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Hologram-like 3-D brain helps researchers decode migraine pain

Date:
April 18, 2013
Source:
University of Michigan
Summary:
Wielding a joystick and wearing special glasses, a pain researcher rotates and slices apart a large, colorful, 3-D brain floating in space before him.

Wielding a joystick and wearing special glasses, pain researcher Alexandre DaSilva rotates and slices apart a large, colorful, 3-D brain floating in space before him.
Credit: Image courtesy of University of Michigan

Wielding a joystick and wearing special glasses, pain researcher Alexandre DaSilva rotates and slices apart a large, colorful, 3-D brain floating in space before him.

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Despite the white lab coat, it appears DaSilva's playing the world's most advanced virtual video game. The University of Michigan dentistry professor is actually hoping to better understand how our brains make their own pain-killing chemicals during a migraine attack.

The 3-D brain is a novel way to examine data from images taken during a patient's actual migraine attack, says DaSilva, who heads the Headache and Orofacial Pain Effort at the U-M School of Dentistry and the Molecular and Behavioral Neuroscience Institute.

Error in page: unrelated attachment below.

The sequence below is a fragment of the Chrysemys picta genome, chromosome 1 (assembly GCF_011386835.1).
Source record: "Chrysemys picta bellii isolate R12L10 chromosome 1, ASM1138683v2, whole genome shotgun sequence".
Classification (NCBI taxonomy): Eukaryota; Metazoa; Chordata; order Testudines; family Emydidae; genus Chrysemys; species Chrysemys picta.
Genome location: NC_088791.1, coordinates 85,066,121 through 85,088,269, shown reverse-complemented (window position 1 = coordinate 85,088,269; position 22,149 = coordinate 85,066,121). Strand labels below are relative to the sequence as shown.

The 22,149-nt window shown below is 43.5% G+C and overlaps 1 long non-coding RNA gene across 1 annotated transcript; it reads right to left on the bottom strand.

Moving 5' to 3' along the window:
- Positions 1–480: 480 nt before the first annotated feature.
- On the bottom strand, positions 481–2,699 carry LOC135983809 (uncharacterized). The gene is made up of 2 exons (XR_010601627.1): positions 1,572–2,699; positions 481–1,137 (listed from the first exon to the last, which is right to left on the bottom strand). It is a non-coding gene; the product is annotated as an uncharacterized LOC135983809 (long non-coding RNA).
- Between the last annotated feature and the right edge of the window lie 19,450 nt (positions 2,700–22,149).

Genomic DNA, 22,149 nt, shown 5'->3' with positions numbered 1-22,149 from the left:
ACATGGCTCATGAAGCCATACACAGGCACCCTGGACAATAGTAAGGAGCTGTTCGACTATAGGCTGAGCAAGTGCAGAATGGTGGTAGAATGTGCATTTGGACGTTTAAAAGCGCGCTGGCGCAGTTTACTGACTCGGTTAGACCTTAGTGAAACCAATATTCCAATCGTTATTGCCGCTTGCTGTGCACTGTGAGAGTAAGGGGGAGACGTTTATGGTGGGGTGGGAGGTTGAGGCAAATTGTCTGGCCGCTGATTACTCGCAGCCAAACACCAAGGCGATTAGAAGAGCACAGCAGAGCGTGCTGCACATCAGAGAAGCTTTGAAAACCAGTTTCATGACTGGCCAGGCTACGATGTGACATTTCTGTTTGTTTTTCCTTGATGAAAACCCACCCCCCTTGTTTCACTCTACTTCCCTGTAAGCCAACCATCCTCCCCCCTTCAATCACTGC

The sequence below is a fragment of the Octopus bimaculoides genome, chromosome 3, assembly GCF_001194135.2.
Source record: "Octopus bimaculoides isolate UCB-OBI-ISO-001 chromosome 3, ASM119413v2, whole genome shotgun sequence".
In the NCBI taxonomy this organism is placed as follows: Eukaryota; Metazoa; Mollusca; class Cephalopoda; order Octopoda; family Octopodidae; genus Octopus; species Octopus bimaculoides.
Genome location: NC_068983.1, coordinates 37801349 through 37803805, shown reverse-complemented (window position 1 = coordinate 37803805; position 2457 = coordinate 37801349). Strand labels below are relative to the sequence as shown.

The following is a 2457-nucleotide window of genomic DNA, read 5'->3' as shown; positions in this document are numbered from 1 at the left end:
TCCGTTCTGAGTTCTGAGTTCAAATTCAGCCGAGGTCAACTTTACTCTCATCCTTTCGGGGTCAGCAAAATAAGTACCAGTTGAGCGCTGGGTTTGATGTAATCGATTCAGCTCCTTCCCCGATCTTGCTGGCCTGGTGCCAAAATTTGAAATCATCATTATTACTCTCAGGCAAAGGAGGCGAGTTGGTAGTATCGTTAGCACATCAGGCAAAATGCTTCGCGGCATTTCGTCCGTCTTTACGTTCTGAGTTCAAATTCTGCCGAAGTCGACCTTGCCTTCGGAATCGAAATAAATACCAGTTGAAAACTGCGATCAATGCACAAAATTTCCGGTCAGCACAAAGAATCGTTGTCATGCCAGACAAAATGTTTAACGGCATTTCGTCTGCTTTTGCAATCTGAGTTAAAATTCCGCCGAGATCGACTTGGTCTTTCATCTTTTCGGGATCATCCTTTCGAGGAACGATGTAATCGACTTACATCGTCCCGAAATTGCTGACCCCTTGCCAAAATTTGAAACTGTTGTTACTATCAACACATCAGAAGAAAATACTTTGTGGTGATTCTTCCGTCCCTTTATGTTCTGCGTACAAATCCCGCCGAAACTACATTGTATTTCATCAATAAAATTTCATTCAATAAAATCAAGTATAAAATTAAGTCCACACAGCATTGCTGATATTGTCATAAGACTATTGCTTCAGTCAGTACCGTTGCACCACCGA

Different colors in the 3-D brain give clues about chemical processes happening during a patient's migraine attack using a PET scan, or positron emission tomography, a type of medical imaging.

"This high level of immersion (in 3-D) effectively places our investigators inside the actual patient's brain image," DaSilva said.

The 3-D research occurs in the U-M 3-D Lab, part of the U-M Library.


Story Source:

The above story is based on materials provided by University of Michigan. Note: Materials may be edited for content and length.


Cite This Page:

University of Michigan. "Hologram-like 3-D brain helps researchers decode migraine pain." ScienceDaily. ScienceDaily, 18 April 2013. <www.sciencedaily.com/releases/2013/04/130418124644.htm>.
University of Michigan. (2013, April 18). Hologram-like 3-D brain helps researchers decode migraine pain. ScienceDaily. Retrieved November 20, 2014 from www.sciencedaily.com/releases/2013/04/130418124644.htm
University of Michigan. "Hologram-like 3-D brain helps researchers decode migraine pain." ScienceDaily. www.sciencedaily.com/releases/2013/04/130418124644.htm (accessed November 20, 2014).

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